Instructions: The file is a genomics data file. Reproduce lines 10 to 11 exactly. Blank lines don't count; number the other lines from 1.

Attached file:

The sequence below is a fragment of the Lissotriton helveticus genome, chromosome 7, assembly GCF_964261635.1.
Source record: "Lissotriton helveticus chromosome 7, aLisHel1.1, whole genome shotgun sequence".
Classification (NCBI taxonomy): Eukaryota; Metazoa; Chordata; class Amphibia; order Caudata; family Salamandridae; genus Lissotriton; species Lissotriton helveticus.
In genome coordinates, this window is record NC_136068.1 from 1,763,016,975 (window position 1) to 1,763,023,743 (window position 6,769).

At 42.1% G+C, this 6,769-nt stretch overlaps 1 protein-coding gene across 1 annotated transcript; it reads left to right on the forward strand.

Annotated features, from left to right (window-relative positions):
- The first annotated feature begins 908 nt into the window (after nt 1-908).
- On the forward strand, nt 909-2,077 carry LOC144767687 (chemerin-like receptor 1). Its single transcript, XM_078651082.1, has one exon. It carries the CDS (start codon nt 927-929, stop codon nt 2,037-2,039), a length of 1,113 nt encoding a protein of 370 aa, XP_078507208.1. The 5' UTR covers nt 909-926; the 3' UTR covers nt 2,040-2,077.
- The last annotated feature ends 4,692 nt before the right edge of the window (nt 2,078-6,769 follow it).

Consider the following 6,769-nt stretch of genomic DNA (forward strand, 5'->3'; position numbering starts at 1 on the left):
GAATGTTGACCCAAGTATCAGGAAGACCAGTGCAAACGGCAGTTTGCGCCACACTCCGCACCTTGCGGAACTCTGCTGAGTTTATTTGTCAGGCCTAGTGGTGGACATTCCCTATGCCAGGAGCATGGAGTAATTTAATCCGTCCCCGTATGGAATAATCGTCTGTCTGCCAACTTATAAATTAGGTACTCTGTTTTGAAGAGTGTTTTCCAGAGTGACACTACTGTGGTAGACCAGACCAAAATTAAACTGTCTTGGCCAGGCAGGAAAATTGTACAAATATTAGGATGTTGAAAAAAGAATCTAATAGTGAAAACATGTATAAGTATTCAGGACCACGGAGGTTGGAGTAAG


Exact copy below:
Consider the following 6,769-nt stretch of genomic DNA (forward strand, 5'->3'; position numbering starts at 1 on the left):
GAATGTTGACCCAAGTATCAGGAAGACCAGTGCAAACGGCAGTTTGCGCCACACTCCGCACCTTGCGGAACTCTGCTGAGTTTATTTGTCAGGCCTAGTGGTGGACATTCCCTATGCCAGGAGCATGGAGTAATTTAATCCGTCCCCGTATGGAATAATCGTCTGTCTGCCAACTTATAAATTAGGTACTCTGTTTTGAAGAGTGTTTTCCAGAGTGACACTACTGTGGTAGACCAGACCAAAATTAAACTGTCTTGGCCAGGCAGGAAAATTGTACAAATATTAGGATGTTGAAAAAAGAATCTAATAGTGAAAACATGTATAAGTATTCAGGACCACGGAGGTTGGAGTAAG